Potential Tuberculosis Drug Found
Thursday, June 22nd 2000, 12:00 am
By: News On 6
An experimental drug shows promise in fighting tuberculosis at a time when TB is becoming increasingly resistant to existing antibiotics, especially in poor countries, researchers said Wednesday.
If tests are successful and the compound, PA-824, is approved, it will be the first new TB-specific drug on the market in 30 years, said C. Kendall Stover, a scientist at PathoGenesis Corp., where it was developed.
Stover said it kills all of the drug-resistant forms of TB that have been tested to date, including the strains resistant to more than one drug.
Tests on mice and guinea pigs indicate PA-824 is at least as potent as today's first-line anti-tuberculosis drug, isoniazid, he said.
It also hits different molecular targets, affecting the bacteria's fatty cell wall and shutting down protein synthesis.
``This drug is sort of a Trojan horse,'' Stover said. ``The bacteria actually activates it and turns it into something that hits these targets and kills the bacteria.''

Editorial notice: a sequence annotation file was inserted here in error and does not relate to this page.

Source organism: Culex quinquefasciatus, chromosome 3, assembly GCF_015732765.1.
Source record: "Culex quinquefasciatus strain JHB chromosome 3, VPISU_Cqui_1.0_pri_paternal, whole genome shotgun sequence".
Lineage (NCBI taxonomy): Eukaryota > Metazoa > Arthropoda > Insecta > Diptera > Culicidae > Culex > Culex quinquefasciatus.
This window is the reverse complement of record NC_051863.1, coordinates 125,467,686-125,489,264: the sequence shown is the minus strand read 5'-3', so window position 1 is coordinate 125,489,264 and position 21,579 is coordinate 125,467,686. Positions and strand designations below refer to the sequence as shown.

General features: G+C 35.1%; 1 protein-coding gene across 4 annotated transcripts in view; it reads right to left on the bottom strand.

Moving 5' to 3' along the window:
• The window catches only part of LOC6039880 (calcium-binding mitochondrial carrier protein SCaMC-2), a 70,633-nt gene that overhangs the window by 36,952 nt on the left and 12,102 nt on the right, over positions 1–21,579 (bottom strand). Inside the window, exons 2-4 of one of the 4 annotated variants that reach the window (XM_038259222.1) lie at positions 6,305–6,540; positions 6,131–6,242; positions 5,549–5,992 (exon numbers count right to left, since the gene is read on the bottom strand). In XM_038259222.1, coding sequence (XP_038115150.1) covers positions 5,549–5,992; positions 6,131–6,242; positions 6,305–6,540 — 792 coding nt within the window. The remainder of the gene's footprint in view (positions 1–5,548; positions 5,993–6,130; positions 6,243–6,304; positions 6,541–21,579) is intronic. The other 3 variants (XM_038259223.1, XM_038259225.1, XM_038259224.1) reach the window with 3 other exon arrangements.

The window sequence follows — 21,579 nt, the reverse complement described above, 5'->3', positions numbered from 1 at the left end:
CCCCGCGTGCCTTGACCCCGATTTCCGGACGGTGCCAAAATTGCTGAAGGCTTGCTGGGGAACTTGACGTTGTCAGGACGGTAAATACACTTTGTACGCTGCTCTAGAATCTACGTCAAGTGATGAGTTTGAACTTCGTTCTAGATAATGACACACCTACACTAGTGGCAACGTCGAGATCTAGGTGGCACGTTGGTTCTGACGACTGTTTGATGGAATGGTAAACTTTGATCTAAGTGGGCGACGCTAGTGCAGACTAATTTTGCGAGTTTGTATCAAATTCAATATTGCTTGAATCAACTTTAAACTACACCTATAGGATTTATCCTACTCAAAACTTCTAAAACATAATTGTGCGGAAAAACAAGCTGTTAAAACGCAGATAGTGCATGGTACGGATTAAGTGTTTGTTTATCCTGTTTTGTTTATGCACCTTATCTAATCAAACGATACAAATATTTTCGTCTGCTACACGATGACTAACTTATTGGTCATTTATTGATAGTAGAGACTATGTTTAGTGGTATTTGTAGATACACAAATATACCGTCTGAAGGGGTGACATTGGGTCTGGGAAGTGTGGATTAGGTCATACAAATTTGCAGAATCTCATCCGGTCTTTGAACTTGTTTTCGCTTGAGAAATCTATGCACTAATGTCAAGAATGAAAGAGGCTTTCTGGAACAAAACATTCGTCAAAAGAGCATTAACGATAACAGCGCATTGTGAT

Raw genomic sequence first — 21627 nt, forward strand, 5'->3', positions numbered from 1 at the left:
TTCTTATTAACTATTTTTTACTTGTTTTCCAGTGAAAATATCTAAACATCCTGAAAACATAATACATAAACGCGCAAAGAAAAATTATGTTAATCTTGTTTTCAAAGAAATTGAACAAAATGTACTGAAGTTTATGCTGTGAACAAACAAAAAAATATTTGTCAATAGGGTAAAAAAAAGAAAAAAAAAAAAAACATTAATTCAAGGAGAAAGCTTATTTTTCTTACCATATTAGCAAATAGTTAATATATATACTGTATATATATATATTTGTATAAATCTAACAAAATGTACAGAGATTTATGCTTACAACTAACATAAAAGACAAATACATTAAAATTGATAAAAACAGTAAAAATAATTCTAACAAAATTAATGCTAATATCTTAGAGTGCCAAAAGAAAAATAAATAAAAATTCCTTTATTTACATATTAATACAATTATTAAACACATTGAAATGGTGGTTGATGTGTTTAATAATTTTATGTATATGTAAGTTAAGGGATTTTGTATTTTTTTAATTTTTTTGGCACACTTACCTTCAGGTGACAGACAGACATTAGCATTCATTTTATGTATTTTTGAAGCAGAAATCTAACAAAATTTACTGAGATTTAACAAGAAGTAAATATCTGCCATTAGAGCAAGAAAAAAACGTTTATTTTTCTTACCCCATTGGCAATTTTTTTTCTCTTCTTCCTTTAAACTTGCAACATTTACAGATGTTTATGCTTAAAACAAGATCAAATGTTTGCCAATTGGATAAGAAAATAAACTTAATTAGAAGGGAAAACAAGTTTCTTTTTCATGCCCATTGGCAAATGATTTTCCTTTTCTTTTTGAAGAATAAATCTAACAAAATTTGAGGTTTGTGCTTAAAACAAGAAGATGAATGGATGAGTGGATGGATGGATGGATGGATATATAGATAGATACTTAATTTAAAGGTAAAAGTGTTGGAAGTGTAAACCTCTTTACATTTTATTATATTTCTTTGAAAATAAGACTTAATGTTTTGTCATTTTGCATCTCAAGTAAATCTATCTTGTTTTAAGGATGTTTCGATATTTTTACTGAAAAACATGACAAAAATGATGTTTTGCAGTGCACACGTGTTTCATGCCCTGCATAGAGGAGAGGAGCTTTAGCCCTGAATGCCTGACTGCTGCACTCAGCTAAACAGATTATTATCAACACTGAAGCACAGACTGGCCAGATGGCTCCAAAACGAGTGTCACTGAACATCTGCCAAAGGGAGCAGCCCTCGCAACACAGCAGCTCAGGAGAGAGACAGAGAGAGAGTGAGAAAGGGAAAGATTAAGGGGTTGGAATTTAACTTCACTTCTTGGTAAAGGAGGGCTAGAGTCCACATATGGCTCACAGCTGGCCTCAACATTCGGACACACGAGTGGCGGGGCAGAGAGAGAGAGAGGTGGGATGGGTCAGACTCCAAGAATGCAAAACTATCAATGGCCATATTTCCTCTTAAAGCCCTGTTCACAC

The findings were published in Thursday's issue of the journal Nature.
Tuberculosis can be contracted by inhaling droplets from an infected person's sneeze or cough.
TB, a major killer in the 19th and early 20th centuries, was once thought to be on the verge of eradication with the advent of powerful antibiotics in the 1940s. But it re-emerged in the 1980s in the aftermath of AIDS.
Today, it kills an estimated 2 million people a year. If treated correctly over a course of six months or more, most cases are curable. But if the patient stops treatment, the bacteria can grow resistant.
Lee Reichman, executive director of the New Jersey Medical School National Tuberculosis Center, said the new drug has the potential to kill TB even before symptoms appear.
If PathoGenesis decides to pursue the research, PA-824 could be ready for tests on people in two years.